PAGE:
WHICH IS HEALTHIER BETWEEN EATING WHOLE FRUIT AND DRINKING FRUIT JUICE?

FRUIT JUICE

Okay, we can all agree that it is super-convenient to just toss your fruits in the juicer and voilà! You have enough juice to fill your tummy! It is even more convenient to just buy one of those advertised “100% fruit juice” (we all believe them anyway!) But have you ever imagined or thought of the difference between the whole fruit and the juice you get after you’ve thrown away the pulp and the skin?

So, what’s the difference?

A piece of fruit provides essential vitamins and minerals and because of its high-fiber content can satisfy the hunger for longer when you eat it. Yet when you drink a glass of fruit juice, you get all the kilojoules (energy) from the natural sugars in the fruit, some of the vitamins, and very little of the fiber and nutrients from the skin and flesh. Exposure to heat and light when the juice is extracted from fruit leads to a loss of vitamins and minerals – all of which you benefit from when you eat a piece of fruit.

Well, I have…

Yes, there are a few benefits to juicing your fruits, only if you’re doing it yourself — knowing what you put in, controlling the environment and the hygiene — but you will be missing out on a whole loads of other (healthier) nutritional benefits, taking in more sugar which can go straight to spiking one’s blood sugar level and even be spending more (as you will need more fruits to get enough juice )!

THE MISSING NUTRIENT IN DRINKING FRUIT JUICE…


FIBER:


This is highly beneficial to our health in more ways than one. Fiber supports digestion, helps in controlling blood sugar and lowering cholesterol.

It also helps in slowing the absorption of fruit’s sugar, thereby keeping the glycemic index low.

So when you opt to drink fruit juice instead of eating your fruits, you miss out on fiber, which resides in the pulp or skin of these fruits. You could drink more glasses than one and still feel less full, because, the ‘filling agent’ is been left out!

JUICING AND SUGAR…


A glass of juice contains more sugar than one whole fruit. This means an express absorption of natural sugar for/into your body, (which can increase the risk of type 2 diabetes), you have thrown away the agent that slows this process, so what you get is a reversed process.

This sounds scary to me!

Sugar is a bad police no matter how we clothe it. So, moderation is very important here. Eat less sugar or better still, find a healthy alternative!

What about the juice that claims “no-added-sugar”?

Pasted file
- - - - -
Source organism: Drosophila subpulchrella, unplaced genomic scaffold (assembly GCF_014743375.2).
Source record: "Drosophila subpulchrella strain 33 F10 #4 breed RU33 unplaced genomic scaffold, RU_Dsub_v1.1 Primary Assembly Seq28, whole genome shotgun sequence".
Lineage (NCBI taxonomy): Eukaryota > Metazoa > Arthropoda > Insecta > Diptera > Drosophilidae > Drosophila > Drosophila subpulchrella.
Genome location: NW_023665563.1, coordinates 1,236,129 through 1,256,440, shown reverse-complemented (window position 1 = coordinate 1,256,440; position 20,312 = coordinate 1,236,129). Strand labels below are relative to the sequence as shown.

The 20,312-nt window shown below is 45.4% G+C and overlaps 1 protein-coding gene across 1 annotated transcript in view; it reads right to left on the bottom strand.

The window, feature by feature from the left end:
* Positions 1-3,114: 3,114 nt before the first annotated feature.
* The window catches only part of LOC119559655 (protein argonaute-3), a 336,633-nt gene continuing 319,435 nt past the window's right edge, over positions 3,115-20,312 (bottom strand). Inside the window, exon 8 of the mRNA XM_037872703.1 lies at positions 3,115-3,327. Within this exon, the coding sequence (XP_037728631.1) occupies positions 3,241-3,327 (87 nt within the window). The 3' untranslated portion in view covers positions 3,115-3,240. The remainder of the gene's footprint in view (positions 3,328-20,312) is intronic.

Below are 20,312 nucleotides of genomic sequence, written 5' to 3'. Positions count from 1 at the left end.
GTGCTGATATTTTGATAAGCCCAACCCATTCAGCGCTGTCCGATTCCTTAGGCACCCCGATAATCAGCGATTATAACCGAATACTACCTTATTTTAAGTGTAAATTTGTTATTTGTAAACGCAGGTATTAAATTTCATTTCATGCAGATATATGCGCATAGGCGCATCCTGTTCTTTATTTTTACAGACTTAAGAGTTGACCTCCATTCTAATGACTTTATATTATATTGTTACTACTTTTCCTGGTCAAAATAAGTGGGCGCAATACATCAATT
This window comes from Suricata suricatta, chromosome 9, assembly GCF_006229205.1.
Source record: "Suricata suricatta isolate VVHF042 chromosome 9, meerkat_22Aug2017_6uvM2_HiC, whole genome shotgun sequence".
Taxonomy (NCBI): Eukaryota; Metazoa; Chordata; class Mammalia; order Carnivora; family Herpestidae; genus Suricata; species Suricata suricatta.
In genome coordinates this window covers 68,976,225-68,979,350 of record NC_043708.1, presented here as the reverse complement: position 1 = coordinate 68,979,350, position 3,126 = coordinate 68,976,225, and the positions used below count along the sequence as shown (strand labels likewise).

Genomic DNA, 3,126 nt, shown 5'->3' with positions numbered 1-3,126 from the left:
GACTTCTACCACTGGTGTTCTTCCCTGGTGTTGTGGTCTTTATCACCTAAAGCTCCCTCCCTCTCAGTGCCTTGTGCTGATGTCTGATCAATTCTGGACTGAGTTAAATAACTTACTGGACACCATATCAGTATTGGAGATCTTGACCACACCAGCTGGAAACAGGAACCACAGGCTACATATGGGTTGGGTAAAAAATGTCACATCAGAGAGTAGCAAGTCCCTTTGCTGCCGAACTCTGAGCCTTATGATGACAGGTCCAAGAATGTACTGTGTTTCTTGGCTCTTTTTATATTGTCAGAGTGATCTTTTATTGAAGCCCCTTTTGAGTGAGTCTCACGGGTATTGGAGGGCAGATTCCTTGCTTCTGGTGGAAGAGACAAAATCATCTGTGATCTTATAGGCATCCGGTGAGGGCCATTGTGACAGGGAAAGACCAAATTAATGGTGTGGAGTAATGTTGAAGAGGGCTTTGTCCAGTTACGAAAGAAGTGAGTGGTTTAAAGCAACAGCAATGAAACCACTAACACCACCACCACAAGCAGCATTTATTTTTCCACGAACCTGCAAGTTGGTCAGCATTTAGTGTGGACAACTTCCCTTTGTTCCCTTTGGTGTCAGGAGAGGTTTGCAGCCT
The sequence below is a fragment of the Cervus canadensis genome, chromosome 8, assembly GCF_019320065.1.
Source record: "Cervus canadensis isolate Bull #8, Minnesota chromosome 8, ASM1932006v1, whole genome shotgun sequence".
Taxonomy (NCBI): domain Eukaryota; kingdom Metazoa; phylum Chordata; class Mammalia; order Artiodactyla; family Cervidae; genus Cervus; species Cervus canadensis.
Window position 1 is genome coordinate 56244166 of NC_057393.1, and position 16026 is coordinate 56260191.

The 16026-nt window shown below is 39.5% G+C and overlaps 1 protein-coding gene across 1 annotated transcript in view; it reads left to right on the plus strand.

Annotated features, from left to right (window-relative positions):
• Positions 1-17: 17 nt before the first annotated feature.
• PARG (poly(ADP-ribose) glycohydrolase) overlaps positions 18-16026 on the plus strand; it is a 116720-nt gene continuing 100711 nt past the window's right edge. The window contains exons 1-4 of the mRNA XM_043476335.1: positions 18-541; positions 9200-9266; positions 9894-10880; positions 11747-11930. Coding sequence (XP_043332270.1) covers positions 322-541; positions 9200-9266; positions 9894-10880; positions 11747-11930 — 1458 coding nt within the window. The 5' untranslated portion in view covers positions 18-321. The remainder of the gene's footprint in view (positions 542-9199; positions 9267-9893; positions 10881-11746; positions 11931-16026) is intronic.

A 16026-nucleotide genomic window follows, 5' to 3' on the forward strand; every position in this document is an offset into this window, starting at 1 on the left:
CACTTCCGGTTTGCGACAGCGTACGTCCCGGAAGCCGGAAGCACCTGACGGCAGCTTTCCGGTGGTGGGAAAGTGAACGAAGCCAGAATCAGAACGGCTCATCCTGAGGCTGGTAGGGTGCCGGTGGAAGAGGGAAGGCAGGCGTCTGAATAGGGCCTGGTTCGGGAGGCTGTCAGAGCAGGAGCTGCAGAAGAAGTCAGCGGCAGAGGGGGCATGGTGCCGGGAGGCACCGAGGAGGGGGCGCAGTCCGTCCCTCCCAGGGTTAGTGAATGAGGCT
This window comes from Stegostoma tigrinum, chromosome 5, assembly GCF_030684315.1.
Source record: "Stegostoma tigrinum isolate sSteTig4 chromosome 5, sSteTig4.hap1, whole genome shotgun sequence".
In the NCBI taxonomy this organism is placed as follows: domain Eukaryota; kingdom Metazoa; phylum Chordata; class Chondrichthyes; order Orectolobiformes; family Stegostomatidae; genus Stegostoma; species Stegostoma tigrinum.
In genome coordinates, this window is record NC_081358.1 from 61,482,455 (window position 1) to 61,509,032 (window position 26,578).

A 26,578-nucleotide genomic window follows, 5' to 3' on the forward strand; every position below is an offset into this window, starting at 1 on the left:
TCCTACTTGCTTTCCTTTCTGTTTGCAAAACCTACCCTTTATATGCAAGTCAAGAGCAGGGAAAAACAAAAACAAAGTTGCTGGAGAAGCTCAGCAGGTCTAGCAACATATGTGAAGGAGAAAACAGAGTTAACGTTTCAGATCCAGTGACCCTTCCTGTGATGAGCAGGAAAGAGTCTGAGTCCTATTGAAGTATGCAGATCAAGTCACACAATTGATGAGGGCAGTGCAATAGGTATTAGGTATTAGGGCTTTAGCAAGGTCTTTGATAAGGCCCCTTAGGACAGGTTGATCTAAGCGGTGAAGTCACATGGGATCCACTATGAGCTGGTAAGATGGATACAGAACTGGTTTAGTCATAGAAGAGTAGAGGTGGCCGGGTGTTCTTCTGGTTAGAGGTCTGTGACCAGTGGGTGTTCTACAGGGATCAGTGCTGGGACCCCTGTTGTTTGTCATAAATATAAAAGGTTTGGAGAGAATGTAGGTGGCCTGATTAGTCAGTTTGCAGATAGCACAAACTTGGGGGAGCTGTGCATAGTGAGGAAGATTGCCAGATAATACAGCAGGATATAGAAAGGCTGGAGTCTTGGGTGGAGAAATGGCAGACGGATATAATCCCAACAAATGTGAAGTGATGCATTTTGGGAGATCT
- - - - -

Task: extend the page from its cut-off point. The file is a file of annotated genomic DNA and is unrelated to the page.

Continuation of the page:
Sugar provides nothing else other than kilojoules. Foods containing added sugars are recommended to be eaten occasionally and in small amounts. Foods naturally high in sugar such as fruit and dairy provide other nutrients from the other parts of the food. In the case of fruit, the predominant natural sugar that occurs is fructose, as well as a combination of other sugars such as glucose and sucrose. The Australian Guidelines for Healthy Eating recommended we eat 2 pieces of fruit every day for the antioxidants, vitamins, minerals, and fiber – not the sugars. The sugar in fruit juices comes directly from juicing the fruit. When selecting a fruit juice, choose one with the highest percentage juice to ensure that is all you are getting, no added sugars or flavorings. Fruit drinks have much fewer fruit juices as they only need to contain 5mL of fruit juice per 100 ml, except if it is a passionfruit drink, which only requires 3.5mL of juice per 100mL. The rest is made up of water, added sugar or flavoring.

What are the other health issues of drinking fruit juice?


A major concern of consuming fruit juice can be dental decay. Fruit naturally contains high amounts of vitamin C – also known as ascorbic acid, which can erode teeth enamel. The high concentration of sugar can also lead to dental decay if dental hygiene habits are poor. Lingering sugar on the teeth creates an ideal environment for bacteria to eat away at tooth enamel. For this reason, the Australian Dental Association recommends that parents limit their child’s fruit juice intake and dilute it down with tap water to a 50:50 mix.

Finally, did I say “stop drinking fruit juice”?

No, I would never say that!

I am only saying that because I love you, you should eat whole fruits more often than juicing them if you value your health like I do mine!

And oh, it is better to make your own fruit juice than buying one!


HOW TO MAKE A GREAT FRUIT SALAD 

HOW TO MAKE A GREAT FRUIT SALAD

A well-presented fruit salad is a beautiful sight: the pop of colors, the scent and aroma of assorted fruits, and so on! However, there is more to making a delicious fruits salad that gets eaten by your eyes before your mouth; it is much more than just cutting fruits and tossing into a bowl.

Personally, first, I have a mental picture of what I want to create in the kitchen before I even enter the kitchen.

So this is what I do: 

First, know which fruits are in season.  Then decide how many fruits I want to use (I usually use more than 2 different kinds of fruit…for more deliciousness to the eyes!), then, decide what shapes I want them in. Finally, who am I serving this beauty? [Okay, this doesn’t count but I sometimes imagine that some very important guests are coming over! It helps me get very creative with the presentation!]

Very Important!

For apples, cut them and soak in fresh lemon juice to keep them from turning brown. It works for bananas too.

You can also garnish with mint leaves or lemon zest or even a scoop of some healthy yogurt.

Enjoy the delicious of a bowl of fruit salad and savor the taste of nature!


ABOUT THE WRITER

Patience Jonathan is a graduate of journalism. She is a food handler and loves creative cooking. She is passionate about healthy eating and healthy living — and enjoys writing articles and designing recipes to help people eat well and live well.
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